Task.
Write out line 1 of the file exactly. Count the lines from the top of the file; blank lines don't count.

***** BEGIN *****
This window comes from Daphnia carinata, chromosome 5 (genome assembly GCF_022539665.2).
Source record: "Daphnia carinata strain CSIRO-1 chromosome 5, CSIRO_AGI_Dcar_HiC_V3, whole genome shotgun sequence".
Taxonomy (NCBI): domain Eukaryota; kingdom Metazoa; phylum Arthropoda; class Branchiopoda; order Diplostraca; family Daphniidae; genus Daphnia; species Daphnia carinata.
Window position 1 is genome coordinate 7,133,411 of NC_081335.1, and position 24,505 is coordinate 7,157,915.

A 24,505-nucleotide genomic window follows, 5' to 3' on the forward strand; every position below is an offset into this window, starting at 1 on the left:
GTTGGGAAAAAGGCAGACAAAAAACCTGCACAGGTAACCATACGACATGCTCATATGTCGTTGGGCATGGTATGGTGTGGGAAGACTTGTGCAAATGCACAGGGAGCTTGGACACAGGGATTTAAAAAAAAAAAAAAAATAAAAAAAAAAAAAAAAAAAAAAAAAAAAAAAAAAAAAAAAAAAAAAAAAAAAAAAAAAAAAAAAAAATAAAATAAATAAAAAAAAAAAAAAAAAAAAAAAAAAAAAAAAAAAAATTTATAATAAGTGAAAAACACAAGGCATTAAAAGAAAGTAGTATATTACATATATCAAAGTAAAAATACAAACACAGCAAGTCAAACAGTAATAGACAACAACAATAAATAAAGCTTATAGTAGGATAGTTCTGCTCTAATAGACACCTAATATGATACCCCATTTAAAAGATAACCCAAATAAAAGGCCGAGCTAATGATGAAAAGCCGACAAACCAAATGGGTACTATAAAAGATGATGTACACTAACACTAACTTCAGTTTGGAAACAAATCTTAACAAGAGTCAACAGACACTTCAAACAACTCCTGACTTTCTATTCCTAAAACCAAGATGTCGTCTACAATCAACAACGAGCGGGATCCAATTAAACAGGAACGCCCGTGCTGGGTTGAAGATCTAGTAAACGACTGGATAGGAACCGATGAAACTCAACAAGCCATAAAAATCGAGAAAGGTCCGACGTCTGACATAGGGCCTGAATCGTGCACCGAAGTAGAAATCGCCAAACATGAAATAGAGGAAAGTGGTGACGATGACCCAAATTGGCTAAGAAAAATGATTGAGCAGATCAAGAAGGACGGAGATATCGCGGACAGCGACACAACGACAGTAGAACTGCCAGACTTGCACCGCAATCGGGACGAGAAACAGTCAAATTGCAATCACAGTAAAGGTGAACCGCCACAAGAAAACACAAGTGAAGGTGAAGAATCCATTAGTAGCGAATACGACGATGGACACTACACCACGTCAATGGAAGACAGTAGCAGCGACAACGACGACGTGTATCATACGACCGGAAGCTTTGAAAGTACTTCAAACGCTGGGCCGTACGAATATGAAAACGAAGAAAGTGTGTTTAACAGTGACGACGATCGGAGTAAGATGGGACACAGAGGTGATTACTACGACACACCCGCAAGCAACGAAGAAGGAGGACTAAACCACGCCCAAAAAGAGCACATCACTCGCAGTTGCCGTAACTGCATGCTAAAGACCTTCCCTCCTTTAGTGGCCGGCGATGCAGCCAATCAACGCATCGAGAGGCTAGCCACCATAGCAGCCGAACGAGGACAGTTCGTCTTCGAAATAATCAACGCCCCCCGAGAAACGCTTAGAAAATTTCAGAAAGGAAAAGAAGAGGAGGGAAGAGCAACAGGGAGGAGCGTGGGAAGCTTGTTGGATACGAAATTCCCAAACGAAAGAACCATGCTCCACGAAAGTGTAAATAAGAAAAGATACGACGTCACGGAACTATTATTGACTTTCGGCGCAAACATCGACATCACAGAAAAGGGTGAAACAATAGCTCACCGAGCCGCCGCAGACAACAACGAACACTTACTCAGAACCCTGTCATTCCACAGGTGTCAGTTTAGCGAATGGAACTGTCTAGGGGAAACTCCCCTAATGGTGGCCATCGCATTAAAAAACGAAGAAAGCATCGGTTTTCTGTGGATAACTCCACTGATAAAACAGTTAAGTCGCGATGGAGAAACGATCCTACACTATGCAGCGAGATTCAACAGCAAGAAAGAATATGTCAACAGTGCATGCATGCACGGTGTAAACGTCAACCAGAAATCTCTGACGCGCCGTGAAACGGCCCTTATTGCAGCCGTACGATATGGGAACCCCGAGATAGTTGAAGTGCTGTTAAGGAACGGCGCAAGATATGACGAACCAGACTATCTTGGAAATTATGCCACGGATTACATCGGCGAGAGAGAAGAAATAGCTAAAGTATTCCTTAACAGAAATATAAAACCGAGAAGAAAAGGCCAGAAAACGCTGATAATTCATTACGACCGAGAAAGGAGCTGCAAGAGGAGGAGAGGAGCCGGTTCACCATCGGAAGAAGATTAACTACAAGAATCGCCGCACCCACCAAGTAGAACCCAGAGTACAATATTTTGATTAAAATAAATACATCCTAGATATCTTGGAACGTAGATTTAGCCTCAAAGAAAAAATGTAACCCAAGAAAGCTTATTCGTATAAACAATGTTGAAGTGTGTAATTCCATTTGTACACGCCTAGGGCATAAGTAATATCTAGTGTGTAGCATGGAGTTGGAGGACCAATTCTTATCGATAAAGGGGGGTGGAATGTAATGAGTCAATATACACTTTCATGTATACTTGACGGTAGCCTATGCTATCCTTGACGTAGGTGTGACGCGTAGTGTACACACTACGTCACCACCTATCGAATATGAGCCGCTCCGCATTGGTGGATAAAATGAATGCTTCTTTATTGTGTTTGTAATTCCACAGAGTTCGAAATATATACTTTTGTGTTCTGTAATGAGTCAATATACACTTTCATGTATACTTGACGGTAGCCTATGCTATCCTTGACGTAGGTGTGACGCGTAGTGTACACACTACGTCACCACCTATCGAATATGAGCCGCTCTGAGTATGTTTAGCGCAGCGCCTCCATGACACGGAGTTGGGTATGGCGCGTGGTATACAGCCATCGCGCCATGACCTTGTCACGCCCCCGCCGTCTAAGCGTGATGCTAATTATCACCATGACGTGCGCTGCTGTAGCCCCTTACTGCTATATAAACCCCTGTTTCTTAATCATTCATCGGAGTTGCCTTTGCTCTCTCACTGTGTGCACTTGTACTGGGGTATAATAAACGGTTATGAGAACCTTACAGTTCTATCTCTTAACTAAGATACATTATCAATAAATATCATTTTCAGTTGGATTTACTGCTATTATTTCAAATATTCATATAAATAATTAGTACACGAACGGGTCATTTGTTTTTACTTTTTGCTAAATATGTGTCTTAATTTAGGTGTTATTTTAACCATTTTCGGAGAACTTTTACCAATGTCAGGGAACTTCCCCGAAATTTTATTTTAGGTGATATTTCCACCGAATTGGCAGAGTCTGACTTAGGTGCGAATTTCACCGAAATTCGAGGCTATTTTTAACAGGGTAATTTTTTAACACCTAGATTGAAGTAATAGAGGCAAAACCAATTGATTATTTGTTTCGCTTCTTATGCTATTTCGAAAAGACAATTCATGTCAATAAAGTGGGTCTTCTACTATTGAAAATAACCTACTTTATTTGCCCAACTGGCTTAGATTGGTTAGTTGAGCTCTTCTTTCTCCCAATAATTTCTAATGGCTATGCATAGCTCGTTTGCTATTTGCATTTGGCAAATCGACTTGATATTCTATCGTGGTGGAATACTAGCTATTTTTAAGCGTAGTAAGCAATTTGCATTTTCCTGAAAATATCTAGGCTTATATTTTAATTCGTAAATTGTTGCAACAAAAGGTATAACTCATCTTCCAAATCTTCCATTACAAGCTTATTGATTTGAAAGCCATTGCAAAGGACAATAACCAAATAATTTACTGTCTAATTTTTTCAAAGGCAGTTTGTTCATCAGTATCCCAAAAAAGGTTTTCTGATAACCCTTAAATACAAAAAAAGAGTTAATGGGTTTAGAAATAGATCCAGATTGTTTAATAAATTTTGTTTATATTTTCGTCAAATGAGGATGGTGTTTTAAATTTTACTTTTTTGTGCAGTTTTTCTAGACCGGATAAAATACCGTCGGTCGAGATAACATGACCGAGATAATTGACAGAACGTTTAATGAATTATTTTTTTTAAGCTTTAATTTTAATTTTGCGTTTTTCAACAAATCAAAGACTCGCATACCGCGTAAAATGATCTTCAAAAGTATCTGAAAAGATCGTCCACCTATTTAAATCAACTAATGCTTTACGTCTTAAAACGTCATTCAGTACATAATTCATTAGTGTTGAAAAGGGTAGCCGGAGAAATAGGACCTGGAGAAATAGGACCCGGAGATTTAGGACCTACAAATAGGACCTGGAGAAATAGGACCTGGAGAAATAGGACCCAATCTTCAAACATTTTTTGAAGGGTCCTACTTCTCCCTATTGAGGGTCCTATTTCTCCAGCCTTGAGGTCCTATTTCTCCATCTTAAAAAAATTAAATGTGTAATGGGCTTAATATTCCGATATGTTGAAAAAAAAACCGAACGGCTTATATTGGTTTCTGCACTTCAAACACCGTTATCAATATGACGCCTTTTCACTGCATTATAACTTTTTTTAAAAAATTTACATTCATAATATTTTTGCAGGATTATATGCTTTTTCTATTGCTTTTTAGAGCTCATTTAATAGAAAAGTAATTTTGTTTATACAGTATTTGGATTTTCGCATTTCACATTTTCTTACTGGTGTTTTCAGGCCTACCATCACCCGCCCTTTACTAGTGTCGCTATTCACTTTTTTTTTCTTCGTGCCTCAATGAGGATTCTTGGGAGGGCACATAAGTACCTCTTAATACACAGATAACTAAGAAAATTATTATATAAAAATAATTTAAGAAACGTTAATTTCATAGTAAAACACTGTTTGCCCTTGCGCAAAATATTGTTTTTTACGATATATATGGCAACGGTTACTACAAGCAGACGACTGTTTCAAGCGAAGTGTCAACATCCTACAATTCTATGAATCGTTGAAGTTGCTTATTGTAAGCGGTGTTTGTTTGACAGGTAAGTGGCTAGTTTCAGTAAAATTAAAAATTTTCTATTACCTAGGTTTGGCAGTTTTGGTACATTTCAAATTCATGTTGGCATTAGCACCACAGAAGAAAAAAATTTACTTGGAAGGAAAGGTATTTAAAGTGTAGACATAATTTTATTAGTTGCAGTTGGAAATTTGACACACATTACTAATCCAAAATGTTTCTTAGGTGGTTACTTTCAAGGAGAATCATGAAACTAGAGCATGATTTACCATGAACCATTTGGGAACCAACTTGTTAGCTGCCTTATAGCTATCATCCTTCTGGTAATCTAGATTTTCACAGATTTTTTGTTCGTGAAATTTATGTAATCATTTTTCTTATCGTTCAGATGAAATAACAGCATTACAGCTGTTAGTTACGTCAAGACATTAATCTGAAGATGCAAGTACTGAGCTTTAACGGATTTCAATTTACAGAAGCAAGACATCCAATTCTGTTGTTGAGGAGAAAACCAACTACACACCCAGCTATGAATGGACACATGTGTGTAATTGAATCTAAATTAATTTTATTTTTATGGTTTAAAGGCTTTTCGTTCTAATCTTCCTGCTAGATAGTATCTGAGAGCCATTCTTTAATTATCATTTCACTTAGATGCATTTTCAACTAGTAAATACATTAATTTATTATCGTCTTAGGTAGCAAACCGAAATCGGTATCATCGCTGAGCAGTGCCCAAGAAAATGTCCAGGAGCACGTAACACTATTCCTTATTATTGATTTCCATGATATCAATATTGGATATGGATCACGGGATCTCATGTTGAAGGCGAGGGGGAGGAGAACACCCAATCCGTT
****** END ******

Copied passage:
This window comes from Daphnia carinata, chromosome 5 (genome assembly GCF_022539665.2).